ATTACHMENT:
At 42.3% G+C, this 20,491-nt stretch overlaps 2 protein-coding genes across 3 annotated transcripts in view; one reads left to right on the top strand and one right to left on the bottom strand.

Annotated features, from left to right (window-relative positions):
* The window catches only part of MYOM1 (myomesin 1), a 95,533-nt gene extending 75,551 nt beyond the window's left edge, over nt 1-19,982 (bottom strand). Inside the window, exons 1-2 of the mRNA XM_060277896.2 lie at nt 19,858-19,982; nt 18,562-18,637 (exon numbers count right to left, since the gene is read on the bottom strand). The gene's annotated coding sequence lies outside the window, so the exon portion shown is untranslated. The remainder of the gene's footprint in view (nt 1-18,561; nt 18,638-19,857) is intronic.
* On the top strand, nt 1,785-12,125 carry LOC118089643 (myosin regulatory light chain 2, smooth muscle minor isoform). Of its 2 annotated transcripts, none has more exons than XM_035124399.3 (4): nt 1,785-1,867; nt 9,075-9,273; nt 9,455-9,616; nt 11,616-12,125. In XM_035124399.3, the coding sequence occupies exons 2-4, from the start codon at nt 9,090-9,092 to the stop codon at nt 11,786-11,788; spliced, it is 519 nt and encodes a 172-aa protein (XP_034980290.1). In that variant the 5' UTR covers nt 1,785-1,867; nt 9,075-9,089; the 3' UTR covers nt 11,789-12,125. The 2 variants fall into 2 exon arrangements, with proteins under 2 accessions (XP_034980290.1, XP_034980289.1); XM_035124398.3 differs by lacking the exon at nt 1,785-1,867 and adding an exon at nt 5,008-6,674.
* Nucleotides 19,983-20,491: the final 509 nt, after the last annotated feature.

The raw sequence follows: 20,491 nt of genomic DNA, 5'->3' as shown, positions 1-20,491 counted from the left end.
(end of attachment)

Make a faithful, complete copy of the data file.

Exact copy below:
At 42.3% G+C, this 20,491-nt stretch overlaps 2 protein-coding genes across 3 annotated transcripts in view; one reads left to right on the top strand and one right to left on the bottom strand.

Annotated features, from left to right (window-relative positions):
* The window catches only part of MYOM1 (myomesin 1), a 95,533-nt gene extending 75,551 nt beyond the window's left edge, over nt 1-19,982 (bottom strand). Inside the window, exons 1-2 of the mRNA XM_060277896.2 lie at nt 19,858-19,982; nt 18,562-18,637 (exon numbers count right to left, since the gene is read on the bottom strand). The gene's annotated coding sequence lies outside the window, so the exon portion shown is untranslated. The remainder of the gene's footprint in view (nt 1-18,561; nt 18,638-19,857) is intronic.
* On the top strand, nt 1,785-12,125 carry LOC118089643 (myosin regulatory light chain 2, smooth muscle minor isoform). Of its 2 annotated transcripts, none has more exons than XM_035124399.3 (4): nt 1,785-1,867; nt 9,075-9,273; nt 9,455-9,616; nt 11,616-12,125. In XM_035124399.3, the coding sequence occupies exons 2-4, from the start codon at nt 9,090-9,092 to the stop codon at nt 11,786-11,788; spliced, it is 519 nt and encodes a 172-aa protein (XP_034980290.1). In that variant the 5' UTR covers nt 1,785-1,867; nt 9,075-9,089; the 3' UTR covers nt 11,789-12,125. The 2 variants fall into 2 exon arrangements, with proteins under 2 accessions (XP_034980290.1, XP_034980289.1); XM_035124398.3 differs by lacking the exon at nt 1,785-1,867 and adding an exon at nt 5,008-6,674.
* Nucleotides 19,983-20,491: the final 509 nt, after the last annotated feature.

The raw sequence follows: 20,491 nt of genomic DNA, 5'->3' as shown, positions 1-20,491 counted from the left end.